National News

On an afternoon a few weeks ago, Faithe Craig noticed that her temperature had spiked to just above 100 degrees F. For most people, the change might not be cause for alarm, but Craig is being treated for stage 3 breast cancer, and any temperature change could signal a serious problem.

She called her nurse at the hospital clinic where she gets care, at the University of Texas Southwestern Medical Center in Dallas, who told her to come in immediately for cancer urgent-care services at the hospital's hematology oncology clinic.

Faced with a recent spate of violent videos and hate speech posted by users on its network, Facebook has announced plans for a heap of hires: 3,000 new employees worldwide to review and react to reports of harm and harassment.

"Over the last few weeks, we've seen people hurting themselves and others on Facebook — either live or in video posted later. It's heartbreaking, and I've been reflecting on how we can do better for our community," CEO Mark Zuckerberg announced Wednesday in a Facebook post.

Updated at 4 p.m. ET

An explosion tore through a coal mine in northern Iran on Wednesday, killing at least 21 miners and injuring many more, according to Iranian state media.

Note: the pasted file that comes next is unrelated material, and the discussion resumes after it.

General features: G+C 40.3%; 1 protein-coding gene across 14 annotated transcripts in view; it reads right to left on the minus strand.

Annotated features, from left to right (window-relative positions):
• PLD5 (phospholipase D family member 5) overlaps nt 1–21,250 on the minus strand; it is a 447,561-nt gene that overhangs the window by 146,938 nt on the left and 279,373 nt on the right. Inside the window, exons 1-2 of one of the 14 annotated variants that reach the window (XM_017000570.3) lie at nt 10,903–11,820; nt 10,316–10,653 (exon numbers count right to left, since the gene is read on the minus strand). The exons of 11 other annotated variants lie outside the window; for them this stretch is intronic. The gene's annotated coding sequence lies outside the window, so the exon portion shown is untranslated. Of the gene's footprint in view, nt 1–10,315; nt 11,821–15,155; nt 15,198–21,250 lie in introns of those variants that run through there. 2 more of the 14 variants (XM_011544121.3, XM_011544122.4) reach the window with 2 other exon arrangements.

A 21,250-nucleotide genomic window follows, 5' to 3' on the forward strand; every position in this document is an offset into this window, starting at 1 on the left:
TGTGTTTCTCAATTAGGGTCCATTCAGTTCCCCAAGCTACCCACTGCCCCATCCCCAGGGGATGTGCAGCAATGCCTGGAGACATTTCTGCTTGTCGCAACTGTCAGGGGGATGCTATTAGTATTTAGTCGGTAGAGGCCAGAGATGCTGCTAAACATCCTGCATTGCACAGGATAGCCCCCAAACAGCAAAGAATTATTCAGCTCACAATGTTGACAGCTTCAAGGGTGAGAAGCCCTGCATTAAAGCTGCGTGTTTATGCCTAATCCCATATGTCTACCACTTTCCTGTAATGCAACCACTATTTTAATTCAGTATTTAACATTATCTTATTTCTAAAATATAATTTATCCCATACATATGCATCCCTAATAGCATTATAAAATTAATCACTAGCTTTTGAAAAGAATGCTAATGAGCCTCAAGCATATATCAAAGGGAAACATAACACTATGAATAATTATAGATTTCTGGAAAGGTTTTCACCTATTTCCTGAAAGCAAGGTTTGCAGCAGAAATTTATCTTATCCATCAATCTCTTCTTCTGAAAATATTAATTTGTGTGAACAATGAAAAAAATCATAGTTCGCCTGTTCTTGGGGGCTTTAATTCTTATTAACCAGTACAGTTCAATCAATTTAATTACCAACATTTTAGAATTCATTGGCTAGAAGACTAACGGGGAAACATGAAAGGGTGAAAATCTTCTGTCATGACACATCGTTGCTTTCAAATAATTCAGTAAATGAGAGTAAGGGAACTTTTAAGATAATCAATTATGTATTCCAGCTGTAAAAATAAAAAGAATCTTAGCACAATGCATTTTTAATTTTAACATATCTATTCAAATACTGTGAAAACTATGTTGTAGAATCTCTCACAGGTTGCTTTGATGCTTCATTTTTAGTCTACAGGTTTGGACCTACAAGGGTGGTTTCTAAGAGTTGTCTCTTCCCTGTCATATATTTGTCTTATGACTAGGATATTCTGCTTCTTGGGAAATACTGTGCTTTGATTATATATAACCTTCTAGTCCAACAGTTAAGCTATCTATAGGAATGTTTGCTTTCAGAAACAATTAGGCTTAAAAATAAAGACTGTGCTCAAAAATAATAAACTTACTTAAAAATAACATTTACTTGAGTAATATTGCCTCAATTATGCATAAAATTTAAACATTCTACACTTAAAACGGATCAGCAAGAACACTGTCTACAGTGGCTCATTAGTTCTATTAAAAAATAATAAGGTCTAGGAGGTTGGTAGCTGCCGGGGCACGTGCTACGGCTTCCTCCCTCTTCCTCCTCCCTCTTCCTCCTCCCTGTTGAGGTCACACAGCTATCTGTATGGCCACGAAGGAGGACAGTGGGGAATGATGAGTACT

Sadeq-Ali Moqaddam, head of the emergency department of Golestan Province, said 21 bodies were recovered from the mine following the explosion, according to Press TV, the English language arm of Iranian state television. He added that about 14 people were believed to still be trapped in the mine.

At six in the morning, trucks line the streets of Dandong. They're filled with heavy machinery, refrigerators, fruit — all waiting to cross a bridge over the Yalu River into North Korea.

The China-Korea Friendship Bridge is a lifeline for North Korean leader Kim Jong Un. Seventy percent of North Korea's trade passes over it, trade that's been a source of tension as the Trump administration tries to persuade China to cut exports to the North.

Updated at 3:15 p.m. ET.

FBI Director James Comey on Wednesday defended his decision to tell Congress in October that he was revisiting the bureau's investigation into Hillary Clinton's emails.

Testifying before the Senate Judiciary Committee, Comey said he believed revisiting the investigation just before the election — knowing it could affect the outcome — would be really bad, but that not to do so would be catastrophic for the agency's independence. In retrospect, he said, he still believes he made the right choice.

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